Hawaiian Social Network Quandry

One of the blessings of being away in Ireland for nine months is that it will give me some separation and time to think out the future of our Hawaiian language technology initiatives, such as Leok? (our Hawaiian language intranet system built on FirstClass), Ulukau (our Hawaiian digital library) and the use of the Ka Leo Hawai‘i archives (about 700 hours worth of interviews with Hawaiian language speakers conducted in the 1970s and 1980s).

I have been wavering back and forth as to whether or not it is worthwhile to us to continue using FirstClass, or move on to some other platform. FC’s great benefit is its GUI – it’s much more user friendly than most web browser-based interfaces I’ve seen, especially for young children. My daughter was doing email with it by first grade and chat shortly thereafter. Back when we started in (1993) the graphical web was new, and FC was revolutionary. Time has caught up with it in many ways. It doesn’t have a lot of the features that are expected in today’s social network space. I watch how my daughter and her friends use MySpace, and while they all use Leok? as well, it is far less appealing to them.

I can’t help but think that there are better options out there. The caveats – we need to be able to localize them into Hawaiian and they need to be low maintenance. FC has been reliable as heck, and requires minimal effort for regular maintenance. While the FC Client and Server are now Unicode compliant, the localization tools are not, so I’m back to square one. I’m also talking to the state Department of Education about piggybacking a Hawaiian language service on to their Lotus Notes system which services all DOE teachers, students and staff. However, its Unicode support is still in beta.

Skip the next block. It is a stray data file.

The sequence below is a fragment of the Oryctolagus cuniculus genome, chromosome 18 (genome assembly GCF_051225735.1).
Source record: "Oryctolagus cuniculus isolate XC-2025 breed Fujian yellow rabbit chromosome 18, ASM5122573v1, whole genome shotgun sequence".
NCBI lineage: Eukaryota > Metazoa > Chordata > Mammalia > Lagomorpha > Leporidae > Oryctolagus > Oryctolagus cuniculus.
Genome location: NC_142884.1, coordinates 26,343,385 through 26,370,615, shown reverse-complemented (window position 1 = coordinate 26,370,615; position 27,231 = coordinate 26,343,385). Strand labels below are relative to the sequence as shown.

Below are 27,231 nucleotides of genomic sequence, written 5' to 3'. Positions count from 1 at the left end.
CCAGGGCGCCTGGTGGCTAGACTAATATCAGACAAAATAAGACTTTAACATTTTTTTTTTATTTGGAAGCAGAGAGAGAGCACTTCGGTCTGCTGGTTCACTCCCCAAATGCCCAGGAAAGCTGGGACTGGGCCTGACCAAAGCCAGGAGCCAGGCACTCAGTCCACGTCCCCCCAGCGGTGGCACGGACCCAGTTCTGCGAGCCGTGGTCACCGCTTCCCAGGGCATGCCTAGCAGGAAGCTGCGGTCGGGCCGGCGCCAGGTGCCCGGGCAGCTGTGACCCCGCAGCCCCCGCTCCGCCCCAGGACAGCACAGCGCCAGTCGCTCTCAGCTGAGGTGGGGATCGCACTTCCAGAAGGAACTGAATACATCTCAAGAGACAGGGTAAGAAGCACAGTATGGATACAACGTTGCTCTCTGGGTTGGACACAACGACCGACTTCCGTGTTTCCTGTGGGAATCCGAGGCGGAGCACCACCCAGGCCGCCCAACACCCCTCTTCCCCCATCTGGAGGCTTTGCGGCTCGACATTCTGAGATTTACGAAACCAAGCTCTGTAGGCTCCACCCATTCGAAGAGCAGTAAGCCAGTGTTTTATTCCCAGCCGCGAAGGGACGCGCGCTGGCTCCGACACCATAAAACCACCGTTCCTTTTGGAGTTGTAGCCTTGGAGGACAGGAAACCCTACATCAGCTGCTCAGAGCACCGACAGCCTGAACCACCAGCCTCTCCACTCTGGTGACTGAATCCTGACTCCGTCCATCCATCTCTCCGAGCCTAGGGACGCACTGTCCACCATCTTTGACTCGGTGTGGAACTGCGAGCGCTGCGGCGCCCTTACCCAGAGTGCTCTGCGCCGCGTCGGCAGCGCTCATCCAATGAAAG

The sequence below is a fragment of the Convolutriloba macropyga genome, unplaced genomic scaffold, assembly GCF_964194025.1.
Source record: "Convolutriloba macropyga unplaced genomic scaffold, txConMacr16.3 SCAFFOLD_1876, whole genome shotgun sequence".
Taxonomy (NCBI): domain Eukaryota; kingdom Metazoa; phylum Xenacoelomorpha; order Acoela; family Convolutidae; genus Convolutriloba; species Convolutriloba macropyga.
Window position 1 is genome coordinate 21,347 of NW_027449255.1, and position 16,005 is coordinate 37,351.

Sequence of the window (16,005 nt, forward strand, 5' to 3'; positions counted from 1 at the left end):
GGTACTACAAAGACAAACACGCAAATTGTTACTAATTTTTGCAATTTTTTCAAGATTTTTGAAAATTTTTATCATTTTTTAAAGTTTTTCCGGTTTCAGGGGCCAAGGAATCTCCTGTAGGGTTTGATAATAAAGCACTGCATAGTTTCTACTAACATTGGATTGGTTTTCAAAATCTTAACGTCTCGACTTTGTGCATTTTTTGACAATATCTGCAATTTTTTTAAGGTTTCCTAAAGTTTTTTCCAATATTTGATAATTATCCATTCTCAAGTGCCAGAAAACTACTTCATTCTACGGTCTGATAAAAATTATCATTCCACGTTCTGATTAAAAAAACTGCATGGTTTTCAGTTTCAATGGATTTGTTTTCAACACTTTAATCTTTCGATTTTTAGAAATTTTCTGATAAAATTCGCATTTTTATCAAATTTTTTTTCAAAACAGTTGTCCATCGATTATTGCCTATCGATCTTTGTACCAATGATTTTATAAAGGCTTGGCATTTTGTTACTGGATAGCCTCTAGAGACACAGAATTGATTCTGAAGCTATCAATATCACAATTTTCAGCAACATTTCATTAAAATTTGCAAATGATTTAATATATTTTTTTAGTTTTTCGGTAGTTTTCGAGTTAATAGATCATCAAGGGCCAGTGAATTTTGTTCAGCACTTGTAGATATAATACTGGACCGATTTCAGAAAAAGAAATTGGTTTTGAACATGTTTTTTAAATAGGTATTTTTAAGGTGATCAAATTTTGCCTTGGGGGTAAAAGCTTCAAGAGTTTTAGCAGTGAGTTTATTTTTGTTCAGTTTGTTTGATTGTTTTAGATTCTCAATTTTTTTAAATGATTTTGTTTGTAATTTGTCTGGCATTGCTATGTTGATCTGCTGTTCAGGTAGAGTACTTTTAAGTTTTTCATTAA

Having the service run on OS X would be a plus. MugShot looks interesting but limited. I just found AROUNDme, and need to look into it further. The question is will our students use it if it is restricted to Hawaiian language speakers? All have family and friends who don’t speak Hawaiian. Many children about my daughter’s age begin to rebel against the language a bit. They’ll use it in school, but outside she and many of her classmates revert to English. We find that many gain a greater appreciation of the language after they leave high school, and choose to use it wherever they can.

The search continues…

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